While in his Fiscal Year 2013 budget proposal Governor Malloy appears to be holding the line on access to coverage and care for children and parents in the HUSKY program, low income childless adults will not fare so well if the Governor’s recommendations for erecting barriers to qualifying for coverage and cutting back on benefits are adopted by the legislature. The fact that the Medicaid budget—nearly $5 billion—is not itemized makes it impossible for policymakers and advocates to track expenditures for services for children and families in HUSKY A.
- Governor Malloy does not propose any changes to eligibility levels or benefits for the 400,000 children, parents, and pregnant women in the HUSKY Health Program. However, funding for HUSKY B—Connecticut's Children's Health Insurance Program —is decreased from $42.6 million to $29.9 million without explanation of how coverage will change for about 15,000 children in the program.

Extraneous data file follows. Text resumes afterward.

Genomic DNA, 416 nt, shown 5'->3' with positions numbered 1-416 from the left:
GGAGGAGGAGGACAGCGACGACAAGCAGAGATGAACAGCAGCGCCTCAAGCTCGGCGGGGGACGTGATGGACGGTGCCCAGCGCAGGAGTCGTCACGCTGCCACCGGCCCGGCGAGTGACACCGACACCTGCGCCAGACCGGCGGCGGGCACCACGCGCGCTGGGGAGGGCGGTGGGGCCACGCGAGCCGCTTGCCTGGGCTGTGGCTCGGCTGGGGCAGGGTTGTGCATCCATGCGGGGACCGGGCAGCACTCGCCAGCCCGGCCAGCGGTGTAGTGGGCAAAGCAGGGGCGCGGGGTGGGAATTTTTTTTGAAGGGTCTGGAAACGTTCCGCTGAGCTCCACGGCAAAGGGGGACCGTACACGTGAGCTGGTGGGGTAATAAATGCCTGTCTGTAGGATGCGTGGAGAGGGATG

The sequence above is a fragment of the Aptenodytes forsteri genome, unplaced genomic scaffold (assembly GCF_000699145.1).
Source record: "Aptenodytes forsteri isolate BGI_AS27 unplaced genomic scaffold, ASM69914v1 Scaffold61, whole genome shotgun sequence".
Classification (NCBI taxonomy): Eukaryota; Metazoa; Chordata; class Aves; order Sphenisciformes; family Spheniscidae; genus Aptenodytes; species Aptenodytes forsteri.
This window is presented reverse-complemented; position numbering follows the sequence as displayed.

- In April 2010, the Medicaid program was expanded to cover individuals with income under 56% of the federal poverty level without an asset test. The Governor now proposes to reduce eligibility for this group of low-income adults (HUSKY D) by imposing an asset test of $25,000.
- The Governor proposes further to reduce eligibility for young adults on HUSKY D between the ages of 19 and 26 by counting parents’ income and assets when the young adult lives with one or both parents, or when the young adult is claimed by the parent(s) as a tax dependent..
- The Governor’s revised budget also proposes to reduce funding by 10% for the 2-1-1/United Way HUSKY Infoline, which provides one-on-one assistance to HUSKY families in the form of program information and help in accessing coverage.